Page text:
You or someone you know may have an ongoing pulmonary, or lung disease.
This video will show you how a pulmonary rehabilitation program can help you live better with lung disease.
Before you start your program, your healthcare team will learn about your health history.
For example, you may have had problems with your heart or blood vessels.
Then, they will test how well your lungs are working.
Breathing tests will measure how well you can breathe in and out, or how much air your lungs can hold.
A six-minute walk test may be performed. Your heartbeat, blood pressure, and blood oxygen level may be monitored.
Your healthcare team will use your health history and test results to custom design your program.
Your program may include three main parts: exercise, education, and counseling.
Over time, exercise can make your lungs and heart work better.
It may also increase the amount of time you can perform your daily activities, such as work, shopping, and exercise.
If appropriate for you, your program will include aerobic exercise. This type of exercise makes you breathe harder and your heart beat faster.
In addition, strength-training exercises can make your muscles stronger, and stretching exercises can improve your flexibility.
Education could include classes that will help you understand, manage and cope with your lung disease.
These classes will explain how the lungs normally work.
They will also explain how diseases, such as chronic obstructive pulmonary disease, or COPD, affect your lungs.
You can learn two ways to manage your breathing.
In pursed-lip breathing, you slowly inhale through your nose, and exhale through your mouth with pursed lips.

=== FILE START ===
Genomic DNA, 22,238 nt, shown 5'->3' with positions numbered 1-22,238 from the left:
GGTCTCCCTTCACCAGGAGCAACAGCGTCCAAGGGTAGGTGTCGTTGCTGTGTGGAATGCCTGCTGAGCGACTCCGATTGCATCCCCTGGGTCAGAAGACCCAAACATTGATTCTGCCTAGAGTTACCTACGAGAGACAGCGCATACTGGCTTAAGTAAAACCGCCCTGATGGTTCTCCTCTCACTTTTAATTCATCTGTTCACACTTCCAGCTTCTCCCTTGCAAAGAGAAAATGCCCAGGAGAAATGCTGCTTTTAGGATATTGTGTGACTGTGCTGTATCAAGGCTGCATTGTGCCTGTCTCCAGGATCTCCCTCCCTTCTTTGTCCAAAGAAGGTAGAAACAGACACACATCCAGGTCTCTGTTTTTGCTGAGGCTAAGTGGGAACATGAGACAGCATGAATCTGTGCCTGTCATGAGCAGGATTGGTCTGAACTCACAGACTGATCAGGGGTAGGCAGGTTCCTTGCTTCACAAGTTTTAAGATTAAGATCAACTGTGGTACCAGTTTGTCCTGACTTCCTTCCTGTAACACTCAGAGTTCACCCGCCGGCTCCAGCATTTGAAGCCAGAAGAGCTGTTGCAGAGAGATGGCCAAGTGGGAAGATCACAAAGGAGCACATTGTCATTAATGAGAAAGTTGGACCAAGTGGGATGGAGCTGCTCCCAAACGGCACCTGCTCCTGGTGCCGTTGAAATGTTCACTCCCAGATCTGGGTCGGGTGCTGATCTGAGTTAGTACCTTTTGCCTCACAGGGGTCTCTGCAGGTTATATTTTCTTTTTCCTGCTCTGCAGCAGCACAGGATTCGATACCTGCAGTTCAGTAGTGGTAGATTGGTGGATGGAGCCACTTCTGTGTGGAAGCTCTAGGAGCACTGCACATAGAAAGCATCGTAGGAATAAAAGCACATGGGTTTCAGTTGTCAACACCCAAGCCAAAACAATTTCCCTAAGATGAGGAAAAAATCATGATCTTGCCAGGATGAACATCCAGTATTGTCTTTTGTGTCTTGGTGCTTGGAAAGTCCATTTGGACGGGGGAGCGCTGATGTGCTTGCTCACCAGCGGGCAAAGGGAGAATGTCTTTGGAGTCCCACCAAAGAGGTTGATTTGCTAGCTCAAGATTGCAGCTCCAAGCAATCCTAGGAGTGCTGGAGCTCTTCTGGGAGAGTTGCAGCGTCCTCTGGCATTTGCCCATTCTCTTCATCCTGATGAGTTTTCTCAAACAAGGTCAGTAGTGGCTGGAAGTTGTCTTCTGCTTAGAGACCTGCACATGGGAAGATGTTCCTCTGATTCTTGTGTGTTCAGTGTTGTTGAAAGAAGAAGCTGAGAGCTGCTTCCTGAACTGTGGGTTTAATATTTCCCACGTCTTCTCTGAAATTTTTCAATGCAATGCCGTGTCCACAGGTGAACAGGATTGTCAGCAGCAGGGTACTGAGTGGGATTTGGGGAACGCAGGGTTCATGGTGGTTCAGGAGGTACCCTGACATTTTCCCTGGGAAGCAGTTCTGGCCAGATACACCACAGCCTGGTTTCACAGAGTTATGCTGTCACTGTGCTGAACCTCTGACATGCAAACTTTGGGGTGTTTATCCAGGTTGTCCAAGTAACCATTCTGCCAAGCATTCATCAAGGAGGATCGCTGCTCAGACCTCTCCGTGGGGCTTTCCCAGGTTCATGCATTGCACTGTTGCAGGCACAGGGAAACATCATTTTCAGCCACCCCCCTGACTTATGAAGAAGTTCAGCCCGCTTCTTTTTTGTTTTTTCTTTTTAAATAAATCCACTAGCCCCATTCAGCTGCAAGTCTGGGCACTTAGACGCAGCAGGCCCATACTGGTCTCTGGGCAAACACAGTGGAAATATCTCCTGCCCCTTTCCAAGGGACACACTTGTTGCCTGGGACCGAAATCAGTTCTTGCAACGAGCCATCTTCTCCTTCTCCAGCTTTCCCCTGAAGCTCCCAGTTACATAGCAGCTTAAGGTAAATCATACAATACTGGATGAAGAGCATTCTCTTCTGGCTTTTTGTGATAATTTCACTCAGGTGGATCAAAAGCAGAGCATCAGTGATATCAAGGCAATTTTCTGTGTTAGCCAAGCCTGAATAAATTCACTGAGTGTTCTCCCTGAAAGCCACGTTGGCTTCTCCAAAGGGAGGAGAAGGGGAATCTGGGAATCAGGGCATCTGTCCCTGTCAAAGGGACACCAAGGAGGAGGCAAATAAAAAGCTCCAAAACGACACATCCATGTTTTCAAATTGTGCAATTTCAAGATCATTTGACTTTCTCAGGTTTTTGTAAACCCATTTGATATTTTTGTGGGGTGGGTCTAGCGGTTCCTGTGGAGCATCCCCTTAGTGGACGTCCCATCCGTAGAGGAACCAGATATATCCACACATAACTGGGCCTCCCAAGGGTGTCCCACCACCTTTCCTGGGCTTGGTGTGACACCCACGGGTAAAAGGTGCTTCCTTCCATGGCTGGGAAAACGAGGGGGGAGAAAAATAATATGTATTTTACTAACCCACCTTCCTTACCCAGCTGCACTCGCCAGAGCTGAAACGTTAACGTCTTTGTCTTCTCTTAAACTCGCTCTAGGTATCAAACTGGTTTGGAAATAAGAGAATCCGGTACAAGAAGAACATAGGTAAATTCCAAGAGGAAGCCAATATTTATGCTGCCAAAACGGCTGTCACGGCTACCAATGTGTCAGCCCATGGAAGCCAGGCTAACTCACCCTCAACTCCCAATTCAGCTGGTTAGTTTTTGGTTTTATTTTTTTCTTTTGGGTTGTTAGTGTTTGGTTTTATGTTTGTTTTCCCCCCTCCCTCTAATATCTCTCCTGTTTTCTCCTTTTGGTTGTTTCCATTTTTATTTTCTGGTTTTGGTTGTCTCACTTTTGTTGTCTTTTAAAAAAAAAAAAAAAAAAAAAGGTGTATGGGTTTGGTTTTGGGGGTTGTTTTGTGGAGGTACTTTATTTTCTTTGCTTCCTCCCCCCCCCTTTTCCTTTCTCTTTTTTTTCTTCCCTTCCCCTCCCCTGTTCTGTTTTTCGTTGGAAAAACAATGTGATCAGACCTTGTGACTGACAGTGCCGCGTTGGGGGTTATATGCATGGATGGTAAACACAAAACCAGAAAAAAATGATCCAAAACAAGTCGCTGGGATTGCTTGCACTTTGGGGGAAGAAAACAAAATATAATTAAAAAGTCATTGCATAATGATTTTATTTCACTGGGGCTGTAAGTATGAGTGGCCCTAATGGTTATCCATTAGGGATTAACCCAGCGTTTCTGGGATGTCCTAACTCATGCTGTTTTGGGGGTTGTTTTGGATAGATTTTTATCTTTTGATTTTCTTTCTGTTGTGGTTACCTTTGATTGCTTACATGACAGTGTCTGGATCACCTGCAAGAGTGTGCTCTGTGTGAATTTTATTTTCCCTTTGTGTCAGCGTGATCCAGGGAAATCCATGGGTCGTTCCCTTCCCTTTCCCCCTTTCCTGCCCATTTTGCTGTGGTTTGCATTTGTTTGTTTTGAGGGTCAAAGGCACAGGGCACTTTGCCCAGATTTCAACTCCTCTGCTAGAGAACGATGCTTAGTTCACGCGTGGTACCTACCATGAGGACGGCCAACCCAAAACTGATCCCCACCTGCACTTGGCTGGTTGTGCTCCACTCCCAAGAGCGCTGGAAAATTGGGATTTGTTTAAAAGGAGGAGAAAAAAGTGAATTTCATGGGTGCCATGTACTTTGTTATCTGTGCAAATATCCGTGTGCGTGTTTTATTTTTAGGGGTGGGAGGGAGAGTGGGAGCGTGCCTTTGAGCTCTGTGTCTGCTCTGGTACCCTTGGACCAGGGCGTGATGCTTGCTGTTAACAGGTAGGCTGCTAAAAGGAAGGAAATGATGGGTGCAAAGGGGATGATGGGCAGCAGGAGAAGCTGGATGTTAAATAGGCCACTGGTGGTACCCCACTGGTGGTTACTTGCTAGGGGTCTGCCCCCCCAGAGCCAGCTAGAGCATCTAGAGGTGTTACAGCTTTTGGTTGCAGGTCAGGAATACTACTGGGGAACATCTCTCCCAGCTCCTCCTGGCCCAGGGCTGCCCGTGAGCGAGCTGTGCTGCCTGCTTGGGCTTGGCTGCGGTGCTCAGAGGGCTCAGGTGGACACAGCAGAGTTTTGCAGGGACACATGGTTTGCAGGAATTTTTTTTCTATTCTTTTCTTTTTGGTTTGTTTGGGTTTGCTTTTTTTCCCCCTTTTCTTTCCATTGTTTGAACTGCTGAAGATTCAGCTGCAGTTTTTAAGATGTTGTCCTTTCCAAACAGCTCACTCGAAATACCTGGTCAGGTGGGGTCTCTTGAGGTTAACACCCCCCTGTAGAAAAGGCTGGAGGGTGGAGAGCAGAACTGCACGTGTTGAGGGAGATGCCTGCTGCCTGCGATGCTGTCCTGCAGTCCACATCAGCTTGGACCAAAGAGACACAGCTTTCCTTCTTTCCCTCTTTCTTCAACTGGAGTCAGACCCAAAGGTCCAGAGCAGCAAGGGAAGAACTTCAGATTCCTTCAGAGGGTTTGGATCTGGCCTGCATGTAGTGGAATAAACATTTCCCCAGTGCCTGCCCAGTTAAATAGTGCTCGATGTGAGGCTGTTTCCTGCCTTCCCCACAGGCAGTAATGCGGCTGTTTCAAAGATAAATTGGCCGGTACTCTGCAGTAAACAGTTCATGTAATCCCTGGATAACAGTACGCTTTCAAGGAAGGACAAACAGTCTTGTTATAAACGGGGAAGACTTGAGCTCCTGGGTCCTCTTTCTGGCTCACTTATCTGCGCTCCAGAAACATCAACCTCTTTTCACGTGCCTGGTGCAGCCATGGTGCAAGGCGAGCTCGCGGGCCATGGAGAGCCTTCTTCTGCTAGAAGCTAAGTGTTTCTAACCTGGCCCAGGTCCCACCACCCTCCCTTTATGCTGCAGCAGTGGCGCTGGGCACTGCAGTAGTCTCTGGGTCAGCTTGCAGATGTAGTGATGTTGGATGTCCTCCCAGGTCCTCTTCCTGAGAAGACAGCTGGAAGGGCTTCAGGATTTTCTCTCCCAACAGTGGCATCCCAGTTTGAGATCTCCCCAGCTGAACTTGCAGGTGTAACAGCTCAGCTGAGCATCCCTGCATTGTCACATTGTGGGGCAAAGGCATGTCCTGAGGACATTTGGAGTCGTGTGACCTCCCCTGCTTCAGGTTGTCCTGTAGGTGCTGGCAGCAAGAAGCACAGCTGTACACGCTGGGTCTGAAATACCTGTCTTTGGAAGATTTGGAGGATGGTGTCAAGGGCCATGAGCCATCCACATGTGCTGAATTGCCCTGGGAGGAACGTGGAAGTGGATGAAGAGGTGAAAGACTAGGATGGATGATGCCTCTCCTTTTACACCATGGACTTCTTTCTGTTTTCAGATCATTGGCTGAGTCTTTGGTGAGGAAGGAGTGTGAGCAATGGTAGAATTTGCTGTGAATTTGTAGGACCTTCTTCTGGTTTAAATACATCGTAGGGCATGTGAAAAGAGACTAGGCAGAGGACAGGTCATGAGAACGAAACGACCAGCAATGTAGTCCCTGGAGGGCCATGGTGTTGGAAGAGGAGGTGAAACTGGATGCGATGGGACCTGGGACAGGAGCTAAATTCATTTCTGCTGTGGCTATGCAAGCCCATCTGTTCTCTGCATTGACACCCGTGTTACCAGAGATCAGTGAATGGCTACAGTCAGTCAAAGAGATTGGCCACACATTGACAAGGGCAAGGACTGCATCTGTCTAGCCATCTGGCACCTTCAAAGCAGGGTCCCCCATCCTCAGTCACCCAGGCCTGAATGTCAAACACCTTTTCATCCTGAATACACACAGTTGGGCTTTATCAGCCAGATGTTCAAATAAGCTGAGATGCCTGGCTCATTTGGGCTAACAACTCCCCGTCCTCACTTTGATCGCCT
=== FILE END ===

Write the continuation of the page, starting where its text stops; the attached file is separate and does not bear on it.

In belly breathing, you train the diaphragm muscle to do most of the work of breathing.
Your healthcare team will talk to you about your medication and lifestyle changes.
You will be shown how to use oxygen if you are receiving this therapy.
Talk to your doctor if you have questions about your medication, or have any side effects.
It is important to take your medications as directed by your doctor.
If you smoke, lifestyle changes will include a plan to help you quit.
A diet expert will help you make an eating plan if you need to gain or lose weight.
You will also learn ways to help prevent respiratory infections like certain types of pneumonia and the flu, by getting vaccinated.
The healthcare team may work with you to make a plan to help save your energy. This can help you get more done while avoiding too much activity.
Your program may also include counseling. This will help you cope with worry or depression you may have about your lung health.
After a few months on the program, you may be given additional exercises and lung tests.
These tests will help your healthcare team know if you’re reaching the program goals.
These goals may include: increased tolerance for daily activity, less disease symptoms, and self-management and coping skills.